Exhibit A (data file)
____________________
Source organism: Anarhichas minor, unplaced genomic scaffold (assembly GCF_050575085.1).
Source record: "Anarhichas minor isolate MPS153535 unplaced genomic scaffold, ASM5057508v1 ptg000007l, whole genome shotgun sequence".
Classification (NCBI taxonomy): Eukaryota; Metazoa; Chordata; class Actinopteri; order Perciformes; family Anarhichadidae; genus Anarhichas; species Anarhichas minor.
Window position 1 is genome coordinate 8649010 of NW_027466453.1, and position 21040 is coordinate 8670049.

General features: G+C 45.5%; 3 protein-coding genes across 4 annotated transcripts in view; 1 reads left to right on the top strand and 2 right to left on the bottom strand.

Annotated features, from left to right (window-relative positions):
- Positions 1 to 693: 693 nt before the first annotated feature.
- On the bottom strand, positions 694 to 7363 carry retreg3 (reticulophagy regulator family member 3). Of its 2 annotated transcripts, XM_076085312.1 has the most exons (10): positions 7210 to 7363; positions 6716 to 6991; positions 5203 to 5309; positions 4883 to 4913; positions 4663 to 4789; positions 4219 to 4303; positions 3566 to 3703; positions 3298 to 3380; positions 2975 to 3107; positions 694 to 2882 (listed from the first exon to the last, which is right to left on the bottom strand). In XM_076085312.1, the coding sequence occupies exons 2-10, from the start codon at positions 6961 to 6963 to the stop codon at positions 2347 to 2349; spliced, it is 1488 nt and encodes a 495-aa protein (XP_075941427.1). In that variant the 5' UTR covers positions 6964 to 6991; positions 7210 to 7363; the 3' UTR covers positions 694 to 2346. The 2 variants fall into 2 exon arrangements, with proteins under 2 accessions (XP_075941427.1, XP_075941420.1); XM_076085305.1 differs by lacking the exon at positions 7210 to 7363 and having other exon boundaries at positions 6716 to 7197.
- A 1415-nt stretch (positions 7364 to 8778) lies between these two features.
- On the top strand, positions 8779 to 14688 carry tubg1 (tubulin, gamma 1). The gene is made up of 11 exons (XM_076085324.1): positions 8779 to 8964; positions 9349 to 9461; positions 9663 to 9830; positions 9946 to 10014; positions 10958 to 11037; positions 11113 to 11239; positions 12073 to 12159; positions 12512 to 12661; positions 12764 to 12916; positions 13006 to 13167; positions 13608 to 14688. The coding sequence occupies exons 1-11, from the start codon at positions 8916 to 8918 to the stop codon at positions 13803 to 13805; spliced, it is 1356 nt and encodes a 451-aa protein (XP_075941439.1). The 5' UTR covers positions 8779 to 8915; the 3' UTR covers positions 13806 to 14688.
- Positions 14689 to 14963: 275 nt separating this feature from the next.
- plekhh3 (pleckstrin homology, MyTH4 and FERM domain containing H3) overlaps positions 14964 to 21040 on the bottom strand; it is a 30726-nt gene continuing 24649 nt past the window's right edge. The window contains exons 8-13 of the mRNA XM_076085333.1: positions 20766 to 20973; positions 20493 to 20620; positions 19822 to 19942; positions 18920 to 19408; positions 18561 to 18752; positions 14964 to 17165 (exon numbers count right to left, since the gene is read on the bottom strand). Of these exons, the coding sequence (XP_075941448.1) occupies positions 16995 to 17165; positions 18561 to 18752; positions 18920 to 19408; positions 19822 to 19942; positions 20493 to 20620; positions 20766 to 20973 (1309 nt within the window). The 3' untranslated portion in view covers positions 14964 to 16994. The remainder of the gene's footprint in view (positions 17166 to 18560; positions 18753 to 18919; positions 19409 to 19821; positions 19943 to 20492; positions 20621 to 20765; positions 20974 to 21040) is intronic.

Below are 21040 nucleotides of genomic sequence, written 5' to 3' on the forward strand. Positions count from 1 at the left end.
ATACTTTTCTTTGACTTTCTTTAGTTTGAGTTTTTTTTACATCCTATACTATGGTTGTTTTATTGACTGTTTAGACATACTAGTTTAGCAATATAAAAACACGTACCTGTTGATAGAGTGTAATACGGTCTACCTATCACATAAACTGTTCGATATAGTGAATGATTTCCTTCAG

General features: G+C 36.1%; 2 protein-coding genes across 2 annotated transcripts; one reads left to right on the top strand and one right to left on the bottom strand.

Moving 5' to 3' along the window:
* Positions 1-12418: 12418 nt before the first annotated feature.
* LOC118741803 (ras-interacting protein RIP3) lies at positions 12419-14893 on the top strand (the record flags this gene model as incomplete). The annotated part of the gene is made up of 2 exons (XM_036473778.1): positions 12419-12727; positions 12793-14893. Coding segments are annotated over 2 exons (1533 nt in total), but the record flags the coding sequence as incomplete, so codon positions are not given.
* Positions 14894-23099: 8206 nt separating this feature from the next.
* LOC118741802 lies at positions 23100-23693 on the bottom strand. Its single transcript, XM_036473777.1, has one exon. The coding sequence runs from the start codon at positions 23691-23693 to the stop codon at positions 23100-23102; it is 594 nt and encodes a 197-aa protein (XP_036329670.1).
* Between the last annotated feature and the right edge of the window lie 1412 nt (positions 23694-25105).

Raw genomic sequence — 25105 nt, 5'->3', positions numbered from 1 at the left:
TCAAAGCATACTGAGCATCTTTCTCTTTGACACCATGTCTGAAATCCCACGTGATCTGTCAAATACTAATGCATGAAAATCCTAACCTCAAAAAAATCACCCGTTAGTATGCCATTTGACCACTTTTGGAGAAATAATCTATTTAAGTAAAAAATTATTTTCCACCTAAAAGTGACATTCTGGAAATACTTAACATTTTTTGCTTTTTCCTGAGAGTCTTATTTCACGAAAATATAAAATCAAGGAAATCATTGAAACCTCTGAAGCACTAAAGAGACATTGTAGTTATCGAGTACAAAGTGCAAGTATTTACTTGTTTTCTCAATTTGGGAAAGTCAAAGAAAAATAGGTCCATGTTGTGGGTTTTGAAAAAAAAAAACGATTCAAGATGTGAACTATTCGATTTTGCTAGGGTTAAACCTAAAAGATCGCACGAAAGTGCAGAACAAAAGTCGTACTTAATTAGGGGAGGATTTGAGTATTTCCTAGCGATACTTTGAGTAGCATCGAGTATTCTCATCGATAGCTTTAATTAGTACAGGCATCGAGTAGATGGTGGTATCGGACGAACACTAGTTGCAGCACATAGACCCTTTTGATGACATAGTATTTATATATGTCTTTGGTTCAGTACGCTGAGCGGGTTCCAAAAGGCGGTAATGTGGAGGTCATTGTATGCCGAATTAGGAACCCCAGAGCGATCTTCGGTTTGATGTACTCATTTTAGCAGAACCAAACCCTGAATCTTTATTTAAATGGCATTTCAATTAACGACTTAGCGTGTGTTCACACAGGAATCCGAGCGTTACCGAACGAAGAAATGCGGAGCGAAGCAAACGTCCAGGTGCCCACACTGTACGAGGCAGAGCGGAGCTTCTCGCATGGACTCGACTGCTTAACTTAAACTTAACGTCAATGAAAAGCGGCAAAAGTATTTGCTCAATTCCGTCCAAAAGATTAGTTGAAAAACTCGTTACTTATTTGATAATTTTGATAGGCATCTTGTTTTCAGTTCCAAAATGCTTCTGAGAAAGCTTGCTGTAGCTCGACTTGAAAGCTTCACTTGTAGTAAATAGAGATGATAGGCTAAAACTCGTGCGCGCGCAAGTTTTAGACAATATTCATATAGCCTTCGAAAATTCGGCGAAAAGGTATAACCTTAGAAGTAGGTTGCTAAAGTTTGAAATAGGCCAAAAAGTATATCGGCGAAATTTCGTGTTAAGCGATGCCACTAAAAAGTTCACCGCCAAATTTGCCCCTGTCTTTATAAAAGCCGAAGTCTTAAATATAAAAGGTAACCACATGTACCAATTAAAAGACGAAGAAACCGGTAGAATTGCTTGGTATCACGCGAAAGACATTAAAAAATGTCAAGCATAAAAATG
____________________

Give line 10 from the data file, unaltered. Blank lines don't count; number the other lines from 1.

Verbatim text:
- On the top strand, positions 8779 to 14688 carry tubg1 (tubulin, gamma 1). The gene is made up of 11 exons (XM_076085324.1): positions 8779 to 8964; positions 9349 to 9461; positions 9663 to 9830; positions 9946 to 10014; positions 10958 to 11037; positions 11113 to 11239; positions 12073 to 12159; positions 12512 to 12661; positions 12764 to 12916; positions 13006 to 13167; positions 13608 to 14688. The coding sequence occupies exons 1-11, from the start codon at positions 8916 to 8918 to the stop codon at positions 13803 to 13805; spliced, it is 1356 nt and encodes a 451-aa protein (XP_075941439.1). The 5' UTR covers positions 8779 to 8915; the 3' UTR covers positions 13806 to 14688.